Despite many attempts to improve the performance of public sector organizations, in developing countries many such organizations are still under performing. This study evaluates the impact of organizational structure and culture on the performance of Uganda’s High Court by applying the high-performance organizations (HPO) framework. A questionnaire on the quality of the organizational structure, culture, and
HPO status was distributed among High Court staff and the collected data were subjected to factor/regression analyses. The HPO framework is found to be valid for the High Court, and positive and statistically significant relationships are found between the HPO status of the High Court and organizational structure and culture.
Keywords High-performance organizations · Organizational performance · Organizational structure · Organizational culture · Uganda · Juridical
Public desire for an efficient and effective public sector, and in particular the judicial system, has increased tremendously since the early 1990s (Blackman et al. 2019; de Waal and Linker 2021; Fatile and Adejuwon 2010; Nassali 2008; Richards 2000). Free, fair, and timely justice is decisive in ensuring security for members of society, building public confidence, and attracting new investors to promote nations’ growth and development (Fatile and Adejuwon 2010). This desire puts great pressure on governments, practitioners, researchers, and policy makers to seek ways of improving public sector performance in their countries (Fatile and Adejuwon 2010; 2007). Since the late 1990s, many developing countries have embarked on comprehensive public-sector initiatives (Barzelay 2003; Christensen and Laegreid 2008).
Initiatives in the judicial field include establishment of new regulatory frameworks for judiciary oversight and court agencies, decentralization of the court system, judicial civil service restructuring, and other sector-wide approaches such as Uganda’s Justice Law and Order Sector (JLOS) relevant to the planning and budgeting process. However, most of these judicial reforms are struggling to enhance performance sufficiently to meet citizens’ expectations and make a meaningful impact on society (Decker et al. 2011; Nassali 2008). In Uganda, significant proportions of criminal and civil injustices remain unreported to the police, court cases can take a long time to be adjudicated, and public opinion of the performance of the court system is generally low, all of which warrant improvement and strengthening of the country’s High Court juridical system so that the system can serve the country’s citizens and businesses more efficiently and effectively (Nassali 2008; UBOS 2015). In this article, we evaluate the effects that improvement of the structure and culture of the judicial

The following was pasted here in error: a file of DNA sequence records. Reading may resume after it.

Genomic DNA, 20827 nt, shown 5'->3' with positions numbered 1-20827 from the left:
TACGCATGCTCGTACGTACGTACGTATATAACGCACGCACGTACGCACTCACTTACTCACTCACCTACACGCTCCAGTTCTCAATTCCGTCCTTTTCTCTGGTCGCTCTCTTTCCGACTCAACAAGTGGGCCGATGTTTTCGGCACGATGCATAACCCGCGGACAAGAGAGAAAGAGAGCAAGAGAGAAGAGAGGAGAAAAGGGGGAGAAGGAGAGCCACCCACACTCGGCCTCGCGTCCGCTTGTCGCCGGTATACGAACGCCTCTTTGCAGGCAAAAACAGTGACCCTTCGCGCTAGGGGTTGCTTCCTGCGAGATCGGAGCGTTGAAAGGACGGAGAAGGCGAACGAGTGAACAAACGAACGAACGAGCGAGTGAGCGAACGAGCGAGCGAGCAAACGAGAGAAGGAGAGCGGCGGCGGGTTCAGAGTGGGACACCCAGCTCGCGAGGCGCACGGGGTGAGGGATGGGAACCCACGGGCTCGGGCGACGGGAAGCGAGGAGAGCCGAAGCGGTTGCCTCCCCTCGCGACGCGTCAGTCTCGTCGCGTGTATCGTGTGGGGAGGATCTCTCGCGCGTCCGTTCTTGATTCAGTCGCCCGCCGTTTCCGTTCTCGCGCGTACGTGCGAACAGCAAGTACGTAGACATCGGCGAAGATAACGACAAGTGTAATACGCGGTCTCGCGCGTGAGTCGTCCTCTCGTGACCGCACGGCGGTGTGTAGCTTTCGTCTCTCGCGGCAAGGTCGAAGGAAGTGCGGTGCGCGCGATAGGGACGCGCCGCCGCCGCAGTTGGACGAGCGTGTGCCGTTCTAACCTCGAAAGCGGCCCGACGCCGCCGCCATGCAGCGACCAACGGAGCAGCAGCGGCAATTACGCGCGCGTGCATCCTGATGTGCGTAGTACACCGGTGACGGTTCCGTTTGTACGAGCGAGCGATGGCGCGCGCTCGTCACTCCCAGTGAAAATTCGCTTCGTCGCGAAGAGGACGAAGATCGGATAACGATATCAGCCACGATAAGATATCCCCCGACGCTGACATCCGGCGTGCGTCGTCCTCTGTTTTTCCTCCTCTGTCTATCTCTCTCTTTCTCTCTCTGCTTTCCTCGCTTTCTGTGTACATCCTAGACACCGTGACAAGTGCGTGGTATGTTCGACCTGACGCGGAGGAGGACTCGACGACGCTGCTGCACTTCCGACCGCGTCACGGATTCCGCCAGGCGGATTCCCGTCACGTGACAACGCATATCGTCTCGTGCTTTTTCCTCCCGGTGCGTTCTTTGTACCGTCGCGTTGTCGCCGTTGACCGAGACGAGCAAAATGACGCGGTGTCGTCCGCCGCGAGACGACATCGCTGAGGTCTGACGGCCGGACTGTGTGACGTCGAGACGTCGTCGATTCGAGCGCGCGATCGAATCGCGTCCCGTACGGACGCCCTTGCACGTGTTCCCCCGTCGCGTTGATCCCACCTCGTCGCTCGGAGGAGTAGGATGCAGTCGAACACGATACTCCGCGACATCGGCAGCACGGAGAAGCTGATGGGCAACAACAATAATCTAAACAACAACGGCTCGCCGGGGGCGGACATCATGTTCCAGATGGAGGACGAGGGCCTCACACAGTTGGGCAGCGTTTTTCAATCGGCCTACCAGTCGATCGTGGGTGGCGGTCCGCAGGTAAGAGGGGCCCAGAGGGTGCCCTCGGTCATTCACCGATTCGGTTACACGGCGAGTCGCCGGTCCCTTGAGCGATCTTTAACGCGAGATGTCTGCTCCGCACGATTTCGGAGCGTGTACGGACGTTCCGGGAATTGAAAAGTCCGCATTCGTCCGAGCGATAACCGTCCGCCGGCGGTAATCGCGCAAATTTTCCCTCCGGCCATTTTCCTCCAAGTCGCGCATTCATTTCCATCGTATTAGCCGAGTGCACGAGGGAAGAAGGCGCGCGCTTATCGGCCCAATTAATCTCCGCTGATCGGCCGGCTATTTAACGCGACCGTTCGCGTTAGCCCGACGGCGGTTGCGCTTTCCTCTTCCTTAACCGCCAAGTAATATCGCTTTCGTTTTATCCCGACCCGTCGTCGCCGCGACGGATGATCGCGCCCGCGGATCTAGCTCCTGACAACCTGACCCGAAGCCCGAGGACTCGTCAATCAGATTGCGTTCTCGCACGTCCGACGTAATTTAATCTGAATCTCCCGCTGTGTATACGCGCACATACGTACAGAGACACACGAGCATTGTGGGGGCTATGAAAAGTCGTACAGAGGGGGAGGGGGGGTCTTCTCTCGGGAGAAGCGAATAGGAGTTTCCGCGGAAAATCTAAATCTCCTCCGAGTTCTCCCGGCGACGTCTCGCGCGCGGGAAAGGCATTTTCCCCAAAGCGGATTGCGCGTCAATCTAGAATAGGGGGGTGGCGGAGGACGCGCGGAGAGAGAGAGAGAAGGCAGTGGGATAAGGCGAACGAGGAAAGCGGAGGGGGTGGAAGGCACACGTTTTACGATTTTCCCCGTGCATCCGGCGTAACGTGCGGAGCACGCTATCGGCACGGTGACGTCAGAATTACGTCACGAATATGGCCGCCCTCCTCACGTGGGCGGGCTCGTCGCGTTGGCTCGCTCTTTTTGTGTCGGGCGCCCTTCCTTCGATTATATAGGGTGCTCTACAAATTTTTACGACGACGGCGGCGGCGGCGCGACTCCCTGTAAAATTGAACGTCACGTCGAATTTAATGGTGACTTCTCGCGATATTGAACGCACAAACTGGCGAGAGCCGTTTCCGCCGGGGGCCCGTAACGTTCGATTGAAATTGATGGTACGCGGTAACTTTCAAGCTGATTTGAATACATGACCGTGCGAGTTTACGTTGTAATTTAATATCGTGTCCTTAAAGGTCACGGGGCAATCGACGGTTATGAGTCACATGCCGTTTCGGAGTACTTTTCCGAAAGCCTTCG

system would have on the performance of the system (Blackman et al. 2019).
The evaluation tool we use is the high-performance organization (HPO) framework (de Waal 2012), a scientifically validated procedure to map an organization’s current performance and identify the areas in the organization that need to be strengthened to achieve sustainable higher performance. The remainder of this article is structured as follows. In the next section, Uganda’s High Court system is described, followed by a description and justification of our use of the HPO framework. This is followed by descriptions of our research approach and results, after which we discuss our findings. The final section concludes the study and describes its limitations and opportunities for future research.
The High Court system in Uganda
The Uganda Constitution 1995 (Government of Uganda 1995) states that the functions of the judicial court system include dispute resolution among citizens and between the state and citizens, administration of justice, protection of human rights, promotion of rule of law, contribution towards enforcement of law and order, licensing, and disciplining court brokers. The Ugandan Judicial Court system consists of
the Supreme Court, Court of Appeal/Constitutional Court, High Court, and Magistrates Court (see Fig. 1)….